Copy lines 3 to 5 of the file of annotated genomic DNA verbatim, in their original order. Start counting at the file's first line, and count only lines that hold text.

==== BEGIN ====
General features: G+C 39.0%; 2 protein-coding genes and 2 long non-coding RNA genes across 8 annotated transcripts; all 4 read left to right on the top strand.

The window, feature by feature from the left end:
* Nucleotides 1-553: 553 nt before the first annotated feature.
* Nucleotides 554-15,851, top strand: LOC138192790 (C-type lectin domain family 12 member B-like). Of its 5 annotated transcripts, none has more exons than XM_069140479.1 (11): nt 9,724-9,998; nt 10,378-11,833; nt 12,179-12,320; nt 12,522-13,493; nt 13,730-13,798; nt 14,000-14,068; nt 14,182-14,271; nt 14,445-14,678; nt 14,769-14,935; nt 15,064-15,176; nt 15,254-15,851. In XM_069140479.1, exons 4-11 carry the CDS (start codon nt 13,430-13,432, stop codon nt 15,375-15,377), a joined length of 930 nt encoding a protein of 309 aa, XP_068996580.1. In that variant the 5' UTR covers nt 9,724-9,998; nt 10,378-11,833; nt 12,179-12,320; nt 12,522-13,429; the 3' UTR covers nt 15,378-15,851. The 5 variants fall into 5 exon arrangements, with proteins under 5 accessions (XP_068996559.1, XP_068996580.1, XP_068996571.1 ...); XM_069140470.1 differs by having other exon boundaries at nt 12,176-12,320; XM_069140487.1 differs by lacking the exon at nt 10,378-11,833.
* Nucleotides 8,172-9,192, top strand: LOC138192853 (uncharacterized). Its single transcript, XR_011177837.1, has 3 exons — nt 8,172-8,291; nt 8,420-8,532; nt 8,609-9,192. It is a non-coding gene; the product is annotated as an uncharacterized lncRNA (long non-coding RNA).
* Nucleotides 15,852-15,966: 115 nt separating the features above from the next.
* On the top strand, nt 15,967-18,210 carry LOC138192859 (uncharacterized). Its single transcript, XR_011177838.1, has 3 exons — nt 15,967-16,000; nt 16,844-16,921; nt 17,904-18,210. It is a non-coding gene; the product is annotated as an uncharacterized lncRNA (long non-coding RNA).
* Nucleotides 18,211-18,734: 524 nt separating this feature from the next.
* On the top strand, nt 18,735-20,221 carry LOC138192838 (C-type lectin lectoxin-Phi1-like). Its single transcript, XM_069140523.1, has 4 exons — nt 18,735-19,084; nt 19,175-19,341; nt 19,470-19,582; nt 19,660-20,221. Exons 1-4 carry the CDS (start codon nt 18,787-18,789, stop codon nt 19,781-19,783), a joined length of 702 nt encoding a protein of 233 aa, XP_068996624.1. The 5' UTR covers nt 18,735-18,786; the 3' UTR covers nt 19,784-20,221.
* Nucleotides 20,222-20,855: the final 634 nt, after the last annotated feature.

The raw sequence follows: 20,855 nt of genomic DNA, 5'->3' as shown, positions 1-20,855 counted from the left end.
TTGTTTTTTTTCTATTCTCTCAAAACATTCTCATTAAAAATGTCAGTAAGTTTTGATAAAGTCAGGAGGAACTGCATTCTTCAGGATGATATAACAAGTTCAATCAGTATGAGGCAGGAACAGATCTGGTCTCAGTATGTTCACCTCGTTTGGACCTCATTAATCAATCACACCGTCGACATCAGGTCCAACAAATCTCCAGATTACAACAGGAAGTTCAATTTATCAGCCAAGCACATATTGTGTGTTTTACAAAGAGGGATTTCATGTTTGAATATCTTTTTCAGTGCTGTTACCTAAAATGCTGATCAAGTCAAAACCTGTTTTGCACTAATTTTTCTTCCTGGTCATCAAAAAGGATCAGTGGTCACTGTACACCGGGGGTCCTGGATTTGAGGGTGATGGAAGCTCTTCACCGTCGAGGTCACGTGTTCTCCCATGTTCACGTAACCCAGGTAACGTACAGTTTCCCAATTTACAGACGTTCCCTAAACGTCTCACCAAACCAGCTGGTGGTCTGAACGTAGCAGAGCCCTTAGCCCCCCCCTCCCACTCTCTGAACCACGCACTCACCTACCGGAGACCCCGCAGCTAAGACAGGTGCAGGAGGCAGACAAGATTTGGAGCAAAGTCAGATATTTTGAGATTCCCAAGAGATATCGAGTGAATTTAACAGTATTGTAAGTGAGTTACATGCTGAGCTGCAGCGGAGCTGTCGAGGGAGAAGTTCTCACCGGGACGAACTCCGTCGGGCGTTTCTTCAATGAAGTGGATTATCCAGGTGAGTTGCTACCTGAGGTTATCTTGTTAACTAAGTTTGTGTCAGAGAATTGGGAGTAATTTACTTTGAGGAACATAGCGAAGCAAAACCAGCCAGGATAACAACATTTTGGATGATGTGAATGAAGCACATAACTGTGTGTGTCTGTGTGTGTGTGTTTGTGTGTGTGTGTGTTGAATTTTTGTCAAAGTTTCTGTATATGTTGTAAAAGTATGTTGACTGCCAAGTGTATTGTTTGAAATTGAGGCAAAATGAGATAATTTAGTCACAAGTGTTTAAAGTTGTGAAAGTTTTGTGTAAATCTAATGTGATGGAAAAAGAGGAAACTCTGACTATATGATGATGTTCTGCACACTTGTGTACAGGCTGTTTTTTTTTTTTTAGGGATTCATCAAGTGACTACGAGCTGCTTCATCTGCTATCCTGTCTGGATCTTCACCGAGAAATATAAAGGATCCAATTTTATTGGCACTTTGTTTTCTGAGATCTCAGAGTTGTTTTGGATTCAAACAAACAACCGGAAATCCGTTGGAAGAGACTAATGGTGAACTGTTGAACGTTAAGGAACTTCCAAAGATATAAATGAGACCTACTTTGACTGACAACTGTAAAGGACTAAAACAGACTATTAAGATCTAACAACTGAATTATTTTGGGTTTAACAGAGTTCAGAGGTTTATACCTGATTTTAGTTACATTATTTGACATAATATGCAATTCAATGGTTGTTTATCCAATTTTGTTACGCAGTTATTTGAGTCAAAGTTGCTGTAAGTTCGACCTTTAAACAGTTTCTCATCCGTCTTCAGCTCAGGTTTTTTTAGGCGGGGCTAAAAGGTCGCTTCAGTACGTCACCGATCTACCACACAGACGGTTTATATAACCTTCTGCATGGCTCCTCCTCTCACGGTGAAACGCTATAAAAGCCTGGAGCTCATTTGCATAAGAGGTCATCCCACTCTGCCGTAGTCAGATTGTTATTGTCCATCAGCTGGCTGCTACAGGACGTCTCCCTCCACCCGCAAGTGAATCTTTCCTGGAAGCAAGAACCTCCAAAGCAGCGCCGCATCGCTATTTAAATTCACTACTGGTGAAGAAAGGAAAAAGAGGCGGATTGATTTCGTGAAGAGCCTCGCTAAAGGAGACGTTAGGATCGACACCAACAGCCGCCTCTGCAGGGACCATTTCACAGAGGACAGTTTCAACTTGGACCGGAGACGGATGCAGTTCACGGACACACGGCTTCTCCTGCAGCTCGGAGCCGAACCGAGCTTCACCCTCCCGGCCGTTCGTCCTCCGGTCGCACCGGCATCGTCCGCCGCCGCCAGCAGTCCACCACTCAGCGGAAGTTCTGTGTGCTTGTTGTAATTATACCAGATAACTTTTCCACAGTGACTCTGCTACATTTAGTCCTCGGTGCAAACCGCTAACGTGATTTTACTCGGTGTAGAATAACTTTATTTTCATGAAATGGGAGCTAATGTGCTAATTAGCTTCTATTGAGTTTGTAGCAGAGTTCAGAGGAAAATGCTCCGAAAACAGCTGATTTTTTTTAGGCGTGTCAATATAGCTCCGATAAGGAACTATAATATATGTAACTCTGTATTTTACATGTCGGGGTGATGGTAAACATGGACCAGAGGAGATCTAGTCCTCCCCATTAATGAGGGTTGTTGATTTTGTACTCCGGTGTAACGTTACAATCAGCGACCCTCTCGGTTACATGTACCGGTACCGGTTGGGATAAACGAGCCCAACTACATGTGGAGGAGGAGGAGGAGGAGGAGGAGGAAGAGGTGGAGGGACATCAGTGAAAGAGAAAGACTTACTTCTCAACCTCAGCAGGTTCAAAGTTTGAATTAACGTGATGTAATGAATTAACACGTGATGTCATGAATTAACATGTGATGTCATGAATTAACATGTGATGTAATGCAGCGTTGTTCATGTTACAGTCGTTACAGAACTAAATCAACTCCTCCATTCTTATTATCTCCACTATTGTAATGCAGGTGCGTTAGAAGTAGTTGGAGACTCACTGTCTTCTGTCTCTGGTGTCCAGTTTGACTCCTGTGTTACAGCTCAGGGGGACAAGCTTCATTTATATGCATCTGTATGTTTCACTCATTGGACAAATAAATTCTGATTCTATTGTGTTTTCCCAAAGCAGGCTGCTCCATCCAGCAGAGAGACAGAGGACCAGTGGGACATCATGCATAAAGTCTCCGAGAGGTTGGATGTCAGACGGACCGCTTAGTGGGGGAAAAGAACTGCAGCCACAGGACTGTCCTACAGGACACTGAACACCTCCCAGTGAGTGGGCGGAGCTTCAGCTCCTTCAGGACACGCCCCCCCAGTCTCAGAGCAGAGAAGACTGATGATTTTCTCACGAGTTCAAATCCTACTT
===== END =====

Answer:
* Nucleotides 1-553: 553 nt before the first annotated feature.
* Nucleotides 554-15,851, top strand: LOC138192790 (C-type lectin domain family 12 member B-like). Of its 5 annotated transcripts, none has more exons than XM_069140479.1 (11): nt 9,724-9,998; nt 10,378-11,833; nt 12,179-12,320; nt 12,522-13,493; nt 13,730-13,798; nt 14,000-14,068; nt 14,182-14,271; nt 14,445-14,678; nt 14,769-14,935; nt 15,064-15,176; nt 15,254-15,851. In XM_069140479.1, exons 4-11 carry the CDS (start codon nt 13,430-13,432, stop codon nt 15,375-15,377), a joined length of 930 nt encoding a protein of 309 aa, XP_068996580.1. In that variant the 5' UTR covers nt 9,724-9,998; nt 10,378-11,833; nt 12,179-12,320; nt 12,522-13,429; the 3' UTR covers nt 15,378-15,851. The 5 variants fall into 5 exon arrangements, with proteins under 5 accessions (XP_068996559.1, XP_068996580.1, XP_068996571.1 ...); XM_069140470.1 differs by having other exon boundaries at nt 12,176-12,320; XM_069140487.1 differs by lacking the exon at nt 10,378-11,833.
* Nucleotides 8,172-9,192, top strand: LOC138192853 (uncharacterized). Its single transcript, XR_011177837.1, has 3 exons — nt 8,172-8,291; nt 8,420-8,532; nt 8,609-9,192. It is a non-coding gene; the product is annotated as an uncharacterized lncRNA (long non-coding RNA).